Every pitcher on the table above — with the exception of Archer — has been absolutely brilliant (small sample size alert) since switching teams. Gausman seems to be finally reaching his potential, Happ is as reliable as ever, Lynn has figured something out after a miserable short tenure with Minnesota and Hamels thinks it’s 2011 again. The Brewers were rumored to have interest in all of these pitchers, and although I didn’t see anything that linked him to Milwaukee, Mike Fiers — who was traded after the non-waiver deadline — has been lights out with the Athletics, as well. Aside from Archer, acquiring these players came at a relatively low cost, a cost the Brewers could’ve easily managed.

Stearns’ love for the rotation he constructed has cost the Brewers wins, and it has allowed the Brewers to play second fiddle to the Cubs once again. A rotation consisting of Chacin, Junior Guerra, Freddy Peralta, Chase Anderson and Wade Miley — who has the second-largest difference between his ERA (2.32) and FIP (3.99) among starters with at least 50 innings — doesn’t inspire much faith, except, apparently, to Stearns. For a team that has playoff hopes, and for a team who, on paper, has a formidable offensive lineup, the rotation is a sight for sore eyes, and Stearns should be criticized for not improving it.

The Brewers still have the ability to add a starter or two if they claim someone on revocable waivers or work out a deal for a player who went unclaimed. However, the market is rather dry, and there aren’t too many eye-opening arms out there. Milwaukee has shown interest in Nationals’ starter Gio Gonzalez, and although his 2018 performance to date has been disappointing, he could still give the Brewers some quality innings down the stretch.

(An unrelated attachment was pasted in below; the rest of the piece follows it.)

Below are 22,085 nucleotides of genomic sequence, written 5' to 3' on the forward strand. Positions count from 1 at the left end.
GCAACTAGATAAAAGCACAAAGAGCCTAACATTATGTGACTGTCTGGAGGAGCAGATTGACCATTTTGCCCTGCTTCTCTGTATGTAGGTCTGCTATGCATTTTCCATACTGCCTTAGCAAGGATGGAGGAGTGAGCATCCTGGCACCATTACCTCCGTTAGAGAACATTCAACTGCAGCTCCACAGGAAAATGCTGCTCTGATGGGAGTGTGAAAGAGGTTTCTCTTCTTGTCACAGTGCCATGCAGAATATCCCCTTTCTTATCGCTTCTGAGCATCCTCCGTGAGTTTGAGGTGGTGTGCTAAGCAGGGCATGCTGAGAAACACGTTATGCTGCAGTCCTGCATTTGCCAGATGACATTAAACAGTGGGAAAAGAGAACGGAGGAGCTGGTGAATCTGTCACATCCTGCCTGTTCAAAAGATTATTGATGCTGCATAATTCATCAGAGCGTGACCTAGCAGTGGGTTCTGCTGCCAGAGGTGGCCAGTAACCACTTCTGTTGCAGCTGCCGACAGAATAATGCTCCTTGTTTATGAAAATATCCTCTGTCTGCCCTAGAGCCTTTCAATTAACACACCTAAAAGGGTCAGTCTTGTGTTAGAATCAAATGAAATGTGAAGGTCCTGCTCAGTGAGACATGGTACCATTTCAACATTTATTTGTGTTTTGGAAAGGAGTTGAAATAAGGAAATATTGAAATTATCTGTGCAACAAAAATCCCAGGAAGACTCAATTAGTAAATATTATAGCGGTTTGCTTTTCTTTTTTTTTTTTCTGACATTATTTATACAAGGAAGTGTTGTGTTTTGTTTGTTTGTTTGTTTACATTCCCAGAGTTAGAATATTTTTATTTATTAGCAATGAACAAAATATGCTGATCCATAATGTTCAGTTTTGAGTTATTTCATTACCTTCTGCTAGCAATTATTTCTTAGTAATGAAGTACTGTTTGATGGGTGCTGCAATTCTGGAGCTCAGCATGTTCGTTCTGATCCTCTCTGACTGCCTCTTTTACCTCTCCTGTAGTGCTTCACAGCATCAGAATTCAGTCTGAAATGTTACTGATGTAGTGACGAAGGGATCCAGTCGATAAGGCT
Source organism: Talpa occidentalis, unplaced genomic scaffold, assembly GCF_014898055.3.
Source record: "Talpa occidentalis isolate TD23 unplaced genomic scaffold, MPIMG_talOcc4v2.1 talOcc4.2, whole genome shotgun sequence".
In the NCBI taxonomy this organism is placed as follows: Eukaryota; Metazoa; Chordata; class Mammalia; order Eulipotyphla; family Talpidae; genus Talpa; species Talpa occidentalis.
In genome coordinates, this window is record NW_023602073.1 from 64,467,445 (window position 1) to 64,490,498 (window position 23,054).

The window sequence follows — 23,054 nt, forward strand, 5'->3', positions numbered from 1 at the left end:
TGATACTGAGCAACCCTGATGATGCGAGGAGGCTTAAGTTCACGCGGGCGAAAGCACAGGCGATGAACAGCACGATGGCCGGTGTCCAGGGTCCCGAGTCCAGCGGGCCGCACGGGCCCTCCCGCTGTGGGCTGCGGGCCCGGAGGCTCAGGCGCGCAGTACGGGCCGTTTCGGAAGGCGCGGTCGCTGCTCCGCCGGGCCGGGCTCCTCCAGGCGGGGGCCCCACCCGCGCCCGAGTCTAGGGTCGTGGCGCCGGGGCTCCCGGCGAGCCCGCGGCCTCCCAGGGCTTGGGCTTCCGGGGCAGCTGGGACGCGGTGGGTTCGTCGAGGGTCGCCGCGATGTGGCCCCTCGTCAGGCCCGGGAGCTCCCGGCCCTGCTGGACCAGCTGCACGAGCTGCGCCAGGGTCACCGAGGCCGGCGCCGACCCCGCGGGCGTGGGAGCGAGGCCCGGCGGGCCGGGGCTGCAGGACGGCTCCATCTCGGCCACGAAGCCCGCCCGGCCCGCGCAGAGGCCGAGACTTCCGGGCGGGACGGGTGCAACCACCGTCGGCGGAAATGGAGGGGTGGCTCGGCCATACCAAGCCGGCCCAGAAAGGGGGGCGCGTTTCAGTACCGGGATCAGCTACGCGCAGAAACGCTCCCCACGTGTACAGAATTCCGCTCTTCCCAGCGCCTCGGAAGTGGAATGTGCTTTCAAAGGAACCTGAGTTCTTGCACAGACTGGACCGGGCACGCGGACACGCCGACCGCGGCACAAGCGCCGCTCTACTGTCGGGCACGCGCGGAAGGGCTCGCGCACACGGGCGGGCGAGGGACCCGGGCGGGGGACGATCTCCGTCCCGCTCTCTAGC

Stearns said “we’ll find out” when asked if he made a mistake by not acquiring a starting pitcher. Well, I think we can safely say that he did, and while there are other factors involved, it’s a big reason why Milwaukee’s playoff odds have significantly dropped.

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Who are the Brewers getting in Jonathan Schoop?

With barely seconds to spare before the Major League Baseball non-waiver trade deadline clock expired, the Milwaukee Brewers made a significant trade. It wasn’t for a starting pitcher and it wasn’t for a catcher. Instead, it was for Jonathan Schoop — a second baseman — causing a logjam in the infield, much like the one the Brewers dealt with earlier this season in the outfield. We could talk about how trading for Mike Moustakas and Schoop is redundant, and how Milwaukee’s infield defense will likely suffer. We could talk about that. But I don’t want to talk about that or about where everyone will play, as that will surely figure itself out like most things in life do.

I want to talk about Jonathan Schoop, the hitter.

Schoop comes to Milwaukee with a 0.7 WAR, a 90 wRC+ and a 3.3 walk percentage. I picked those three numbers because they’re important when it comes to evaluating a player, but also because they’re not favorable. At first glance, Schoop doesn’t look like much of an offensive upgrade, especially considering his numbers are very similar to Tyler Saladino‘s stat line.

AVG OBP SLG wOBA wRC+
Schoop .240 .270 .441 .301 88
Saladino .259 .317 .402 .313 92